Here’s another post about a paper I’ve read recently. This time it’s not entirely for fun, but I still thought I’d write about this one, Adventures with a certain Xen vulnerability (in the PVFB backend). I’ve read a few security-related papers and articles. In general I’ve found that there’s a huge gap in quality (and sometimes rigor) between the practitioners and academia. This however is a paper that I found to be of good quality, while still being produced by a member of the former camp. Hopefully it will start a trend
Posts tagged ‘security’
I’ve just uploaded two small tools that makes it a little easier to deal with SDDL (Security Descriptor Description Language, this is a good resource for SDDL):
- saddle-ex – “extract” the security descriptor for a number of different kinds of objects
- saddle-pp – a pretty printer for an SDDL string
Full build instructions are included. Download the archive here.
The tools are written (mostly) in Haskell and I’ll probably upload it all to hackage at some point in the future. I’m holding out for a fix to ticket 2097 since a fix for it will allow me to add a third tool which I feel belong in the package.
Suggestions for improvements are always welcome, patches even more so
After the recent cock-up by HMRC I find myself a bit more hopeful for the future.
Hopefully the politicians will start asking themselves if it really is such a good idea to collect information in huge databases. Should we really have ID cards? Is it a good idea to have a huge database with details of every child in the country?
I’m still wondering why it’s possible to “steal someone’s identity” by knowing only what HMRC knows about a parent that receives child support…
Almost three years ago Bruce Schneier posted a blog entry on Computer Security and Liability. Since then he has repeated his opinion several times; one of the more high-profile occasions was in front of the House of Lords. Some people agree, others disagree.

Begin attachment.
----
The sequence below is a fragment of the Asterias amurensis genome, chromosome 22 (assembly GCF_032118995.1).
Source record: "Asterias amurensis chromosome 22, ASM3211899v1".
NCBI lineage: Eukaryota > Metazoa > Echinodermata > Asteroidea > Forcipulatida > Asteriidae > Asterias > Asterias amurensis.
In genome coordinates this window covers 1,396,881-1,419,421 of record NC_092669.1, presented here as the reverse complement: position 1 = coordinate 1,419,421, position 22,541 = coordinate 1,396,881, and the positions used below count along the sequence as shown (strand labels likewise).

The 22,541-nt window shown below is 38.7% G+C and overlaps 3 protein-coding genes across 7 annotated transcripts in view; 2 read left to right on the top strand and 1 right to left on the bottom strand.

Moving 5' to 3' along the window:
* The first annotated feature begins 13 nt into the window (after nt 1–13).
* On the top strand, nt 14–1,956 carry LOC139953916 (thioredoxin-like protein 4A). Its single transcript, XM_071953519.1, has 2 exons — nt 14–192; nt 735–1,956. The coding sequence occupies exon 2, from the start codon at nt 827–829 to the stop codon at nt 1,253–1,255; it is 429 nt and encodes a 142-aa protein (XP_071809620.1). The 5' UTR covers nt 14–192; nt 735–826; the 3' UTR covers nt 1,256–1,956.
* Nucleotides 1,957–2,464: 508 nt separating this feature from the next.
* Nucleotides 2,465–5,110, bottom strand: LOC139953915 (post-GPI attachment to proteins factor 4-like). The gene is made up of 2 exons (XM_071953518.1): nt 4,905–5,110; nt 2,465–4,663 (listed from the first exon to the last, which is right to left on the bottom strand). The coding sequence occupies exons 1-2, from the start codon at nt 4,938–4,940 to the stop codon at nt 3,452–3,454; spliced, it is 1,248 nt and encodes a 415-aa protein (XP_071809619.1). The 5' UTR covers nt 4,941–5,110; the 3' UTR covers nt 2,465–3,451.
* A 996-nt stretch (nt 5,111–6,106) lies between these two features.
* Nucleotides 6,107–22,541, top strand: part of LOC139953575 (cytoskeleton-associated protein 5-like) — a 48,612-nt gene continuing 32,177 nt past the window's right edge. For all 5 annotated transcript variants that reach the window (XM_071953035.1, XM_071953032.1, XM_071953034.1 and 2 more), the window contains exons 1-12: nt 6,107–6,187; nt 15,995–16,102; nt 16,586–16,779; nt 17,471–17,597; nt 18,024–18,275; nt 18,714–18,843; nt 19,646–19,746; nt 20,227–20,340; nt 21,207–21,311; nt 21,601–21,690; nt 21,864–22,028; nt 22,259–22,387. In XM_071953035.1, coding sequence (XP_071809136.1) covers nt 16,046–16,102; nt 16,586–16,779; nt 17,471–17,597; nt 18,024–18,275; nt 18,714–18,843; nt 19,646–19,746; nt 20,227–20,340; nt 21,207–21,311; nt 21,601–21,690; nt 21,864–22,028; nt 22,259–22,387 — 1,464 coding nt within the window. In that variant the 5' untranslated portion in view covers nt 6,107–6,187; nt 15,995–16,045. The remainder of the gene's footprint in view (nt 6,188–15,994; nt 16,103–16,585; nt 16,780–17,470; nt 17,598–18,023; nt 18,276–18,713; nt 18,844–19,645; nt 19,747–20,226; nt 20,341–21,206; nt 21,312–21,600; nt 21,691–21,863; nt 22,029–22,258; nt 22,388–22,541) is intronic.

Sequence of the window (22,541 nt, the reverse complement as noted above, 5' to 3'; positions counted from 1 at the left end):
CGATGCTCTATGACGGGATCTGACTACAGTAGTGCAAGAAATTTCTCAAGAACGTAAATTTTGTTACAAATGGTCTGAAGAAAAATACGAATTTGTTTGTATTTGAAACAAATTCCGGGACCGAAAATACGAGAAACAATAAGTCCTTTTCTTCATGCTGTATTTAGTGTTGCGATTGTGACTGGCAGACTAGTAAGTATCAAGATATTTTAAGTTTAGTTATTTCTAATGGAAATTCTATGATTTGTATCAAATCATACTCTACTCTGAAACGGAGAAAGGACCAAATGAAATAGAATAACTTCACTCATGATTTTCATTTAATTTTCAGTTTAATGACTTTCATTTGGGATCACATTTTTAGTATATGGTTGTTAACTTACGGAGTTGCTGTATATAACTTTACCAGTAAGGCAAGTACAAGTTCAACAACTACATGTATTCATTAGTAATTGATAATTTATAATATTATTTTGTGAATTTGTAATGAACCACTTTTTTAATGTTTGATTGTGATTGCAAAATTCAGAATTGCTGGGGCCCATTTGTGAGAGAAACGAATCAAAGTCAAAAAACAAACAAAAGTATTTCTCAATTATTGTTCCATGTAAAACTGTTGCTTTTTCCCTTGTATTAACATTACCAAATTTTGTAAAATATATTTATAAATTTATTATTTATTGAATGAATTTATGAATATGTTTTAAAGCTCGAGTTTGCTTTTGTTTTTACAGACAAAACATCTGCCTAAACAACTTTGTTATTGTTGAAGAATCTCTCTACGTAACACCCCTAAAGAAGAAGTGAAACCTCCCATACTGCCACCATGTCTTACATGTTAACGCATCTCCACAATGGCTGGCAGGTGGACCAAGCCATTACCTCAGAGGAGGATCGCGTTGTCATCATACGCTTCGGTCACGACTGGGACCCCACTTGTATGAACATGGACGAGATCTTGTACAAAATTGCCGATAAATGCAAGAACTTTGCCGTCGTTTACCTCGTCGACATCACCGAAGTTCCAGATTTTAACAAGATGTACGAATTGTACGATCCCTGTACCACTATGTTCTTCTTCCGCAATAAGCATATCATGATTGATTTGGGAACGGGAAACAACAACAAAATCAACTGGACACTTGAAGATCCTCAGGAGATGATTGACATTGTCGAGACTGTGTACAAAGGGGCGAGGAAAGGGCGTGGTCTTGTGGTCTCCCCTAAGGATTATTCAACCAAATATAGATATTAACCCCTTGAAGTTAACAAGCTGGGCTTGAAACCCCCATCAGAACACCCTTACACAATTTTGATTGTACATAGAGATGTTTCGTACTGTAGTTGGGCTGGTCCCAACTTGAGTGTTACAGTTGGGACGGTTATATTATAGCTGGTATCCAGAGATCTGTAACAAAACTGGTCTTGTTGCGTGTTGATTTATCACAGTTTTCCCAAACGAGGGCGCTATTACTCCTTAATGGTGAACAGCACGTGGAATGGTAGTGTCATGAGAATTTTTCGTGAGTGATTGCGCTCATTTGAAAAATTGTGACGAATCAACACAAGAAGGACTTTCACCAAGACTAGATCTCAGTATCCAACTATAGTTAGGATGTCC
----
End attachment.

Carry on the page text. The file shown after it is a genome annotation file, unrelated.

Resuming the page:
Until just a few days ago I disagreed with him on this particular issue. After the four learned hosts of LugRadio brought up the issue in episode 3 I had another think and I’ve now changed my opinion. I am now in favour of holding companies financially liable for damages resulting form security vulnerabilities in software products.
The software business is interesting because there’s a very obvious asymmetry in what is known about a product between the people who write and sell software and the people who use and buy software. Bruce Schneier has touched on that as well in his post on Security Lemons. Basically the buyer of software knows nothing of the ilities of what they are being sold, so there is very little to hang an informed decision on.
I think that introducing financial liability for software producers should take into consideration whether a buyer can make an informed decision before buying or not. This means that in cases where the buyer has full access to the sourcei there will be no financial liability on the developer. It would be enough to offer all source code under an NDA to a buyer before the deal is finalised. Basically liability would be the price a software vendor has to pay to keep the buyer in the dark regarding how secure the product is.
- Note that the source doesn’t have to be free as in having all four freedoms granted by e.g. the GPL.[back]
I think it’d be better if Microsoft’s security specialists concentrated on improving security in their products (and possibly write about how they do it) rather than trying to make the rest of the world feel sorry for them. I’m sorry, but full disclosure is the fairest we have at the moment.
Microsoft sits on a reported vulnerability for months, releases patch when it becomes a 0-day. As I write this Microsoft is sitting on a few publically known vulnerabilities in Office (0-days as well) that have been known for a while now.
So, until companies start behaving I think full disclosure is fair. It seems to be the only way of forcing delivery of security to paying customers at the moment. When there’s a sign that the business as a whole can function without FD I’ll be the first to argue against it; at the moment though it seems to be our only hope.
FD â‡’ bad PR â‡’ declining share price and sales â‡’ security fixes
Some companies seem to be on the verge of understanding this and taking it to heart. (Microsoft has understood it, but doesn’t seem to have found its heart just yet.)